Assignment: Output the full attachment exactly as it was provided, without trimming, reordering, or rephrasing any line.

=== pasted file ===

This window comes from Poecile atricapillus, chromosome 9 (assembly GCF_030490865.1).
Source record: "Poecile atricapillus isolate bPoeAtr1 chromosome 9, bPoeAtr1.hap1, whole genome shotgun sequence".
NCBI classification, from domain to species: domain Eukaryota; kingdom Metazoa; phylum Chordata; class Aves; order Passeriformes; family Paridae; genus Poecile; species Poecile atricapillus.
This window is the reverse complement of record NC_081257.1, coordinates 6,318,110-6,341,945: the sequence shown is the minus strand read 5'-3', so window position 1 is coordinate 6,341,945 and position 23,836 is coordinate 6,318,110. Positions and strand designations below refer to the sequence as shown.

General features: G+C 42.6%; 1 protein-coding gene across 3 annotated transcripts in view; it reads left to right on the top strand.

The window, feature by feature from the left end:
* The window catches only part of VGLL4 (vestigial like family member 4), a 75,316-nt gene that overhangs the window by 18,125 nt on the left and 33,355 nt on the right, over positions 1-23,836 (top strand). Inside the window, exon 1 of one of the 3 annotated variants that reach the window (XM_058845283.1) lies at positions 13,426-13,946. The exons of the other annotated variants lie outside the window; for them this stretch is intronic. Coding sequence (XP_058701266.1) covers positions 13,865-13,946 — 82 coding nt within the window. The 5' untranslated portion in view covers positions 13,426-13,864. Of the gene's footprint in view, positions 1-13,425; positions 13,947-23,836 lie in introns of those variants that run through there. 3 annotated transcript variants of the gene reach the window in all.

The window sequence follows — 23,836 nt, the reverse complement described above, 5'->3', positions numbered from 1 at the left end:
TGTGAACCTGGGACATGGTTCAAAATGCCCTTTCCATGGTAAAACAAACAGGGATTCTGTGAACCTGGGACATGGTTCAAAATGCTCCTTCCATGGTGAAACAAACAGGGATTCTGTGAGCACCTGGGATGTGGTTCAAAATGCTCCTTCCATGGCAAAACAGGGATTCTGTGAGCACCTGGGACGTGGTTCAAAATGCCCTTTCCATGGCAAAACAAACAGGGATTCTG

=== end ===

This window comes from Poecile atricapillus, chromosome 9 (assembly GCF_030490865.1).
Source record: "Poecile atricapillus isolate bPoeAtr1 chromosome 9, bPoeAtr1.hap1, whole genome shotgun sequence".
NCBI classification, from domain to species: domain Eukaryota; kingdom Metazoa; phylum Chordata; class Aves; order Passeriformes; family Paridae; genus Poecile; species Poecile atricapillus.
This window is the reverse complement of record NC_081257.1, coordinates 6,318,110-6,341,945: the sequence shown is the minus strand read 5'-3', so window position 1 is coordinate 6,341,945 and position 23,836 is coordinate 6,318,110. Positions and strand designations below refer to the sequence as shown.

General features: G+C 42.6%; 1 protein-coding gene across 3 annotated transcripts in view; it reads left to right on the top strand.

The window, feature by feature from the left end:
* The window catches only part of VGLL4 (vestigial like family member 4), a 75,316-nt gene that overhangs the window by 18,125 nt on the left and 33,355 nt on the right, over positions 1-23,836 (top strand). Inside the window, exon 1 of one of the 3 annotated variants that reach the window (XM_058845283.1) lies at positions 13,426-13,946. The exons of the other annotated variants lie outside the window; for them this stretch is intronic. Coding sequence (XP_058701266.1) covers positions 13,865-13,946 — 82 coding nt within the window. The 5' untranslated portion in view covers positions 13,426-13,864. Of the gene's footprint in view, positions 1-13,425; positions 13,947-23,836 lie in introns of those variants that run through there. 3 annotated transcript variants of the gene reach the window in all.

The window sequence follows — 23,836 nt, the reverse complement described above, 5'->3', positions numbered from 1 at the left end:
TGTGAACCTGGGACATGGTTCAAAATGCCCTTTCCATGGTAAAACAAACAGGGATTCTGTGAACCTGGGACATGGTTCAAAATGCTCCTTCCATGGTGAAACAAACAGGGATTCTGTGAGCACCTGGGATGTGGTTCAAAATGCTCCTTCCATGGCAAAACAGGGATTCTGTGAGCACCTGGGACGTGGTTCAAAATGCCCTTTCCATGGCAAAACAAACAGGGATTCTG